Madrid - SPAIN
SUNDAY 15TH NOVEMBER 1998
We survived yet another 6 degree Celsius evening and welcomed the warmth of the morning sun. Again the morning passed quickly by and we found ourselves at the the metro station nearing mid-day. The rush was on as the Centro de Art Reina Sofia was opening its doors free to the public until 2pm.
The gallery wasn't far from the metro station and we found ourselves with an hour and a half to saviour its delights - a grand collection of modern art. Its 13 rooms are centred around a garden courtyard in an old converted 18th century hospital. The collection includes work from cubist and surrealist masters such as Picasso, Dali (whose vivid impressions of the surrealist world blows the mind - they're some of my personal favourites), Juan Gris, Miro etc. The most important piece in the gallery adorns nearly a whole room and is known as Guernika by Picasso. The massive, almost 4 x 8 metre painting was commissioned for the Paris Exposition of 1937 and depicts a rather unfathomable and confusing picture of the horrors of war. It was only a month ago when we passed through the thriving little town of Guernika, home of the nationalists against Franco's oppression during this century's Spanish Civil War. In 1936 Franco (Spain's Dictator) ordered German allies to drop a bomb on Pais Vasco and this painting has become a vivid, controversial statement of condemnation against atrocities committed during the Civil War. Its colours contain stark greys and bright whites, although one would be hard pressed to work out what exactly the picture is depicting. The other "art" contained on subsequent floors in my opinion was modernist crap and not worth a visit (you know the sort - three dots on a canvas and all that!)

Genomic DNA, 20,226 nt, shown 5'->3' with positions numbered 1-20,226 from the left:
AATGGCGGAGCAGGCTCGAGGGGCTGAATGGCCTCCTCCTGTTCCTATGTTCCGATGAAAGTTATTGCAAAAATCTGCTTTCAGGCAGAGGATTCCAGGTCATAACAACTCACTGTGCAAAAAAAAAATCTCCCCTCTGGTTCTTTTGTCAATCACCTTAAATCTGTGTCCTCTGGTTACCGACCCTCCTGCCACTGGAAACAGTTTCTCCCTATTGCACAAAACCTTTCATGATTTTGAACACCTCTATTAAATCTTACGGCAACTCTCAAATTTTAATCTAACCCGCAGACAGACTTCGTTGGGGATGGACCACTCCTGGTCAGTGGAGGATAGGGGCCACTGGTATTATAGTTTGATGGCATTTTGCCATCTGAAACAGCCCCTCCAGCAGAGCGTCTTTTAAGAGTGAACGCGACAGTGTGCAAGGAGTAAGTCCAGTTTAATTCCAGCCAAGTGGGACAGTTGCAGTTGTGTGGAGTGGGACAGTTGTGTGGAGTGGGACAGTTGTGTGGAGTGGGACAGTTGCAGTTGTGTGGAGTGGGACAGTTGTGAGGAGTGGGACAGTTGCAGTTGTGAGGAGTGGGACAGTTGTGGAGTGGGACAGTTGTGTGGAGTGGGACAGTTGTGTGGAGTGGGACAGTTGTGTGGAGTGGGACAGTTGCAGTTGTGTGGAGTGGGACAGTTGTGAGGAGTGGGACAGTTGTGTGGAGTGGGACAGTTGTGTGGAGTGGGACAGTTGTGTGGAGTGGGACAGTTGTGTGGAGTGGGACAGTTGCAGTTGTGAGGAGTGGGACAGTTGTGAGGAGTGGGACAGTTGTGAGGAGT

The next three to four hours caught us up in a walking tour of almost the entire city, starting from the Puerta del Sol (the centre of town) and finished near our favourite tapas and coffee bar. Some prominent memories of the walk include many Gothic churches; Plaza Mayor (Madrid's most famous square, almost reminiscent of something from Venice); the historic Plaza de la Villa (surrounded by a medieval town hall, mansion and tower adorned in crumbling brickwork); a maze of cobbled streets (now home to locals and tourist-free tapas bars where crowds sprawl out onto the streets); the Royal Palace overlooking the green Plaza de Oriente; the vibe and grandeur of the fountain and atmosphere contained within Plaza de Espana; the tree-lined boulevard of Grand Via; Madrid's favourite roundabout, called Plaza de la Cibeles and the grand boulevard of Recoletos (full of 19th century charm and some of the city's classiest cafes, bars, restaurants and residences).
We went to Plaza de Espana for a slap up Mexican meal and returned to the campsite by 11pm to lay down for a well deserved rest in complete piece and quiet as the bar was closed on the sabbath!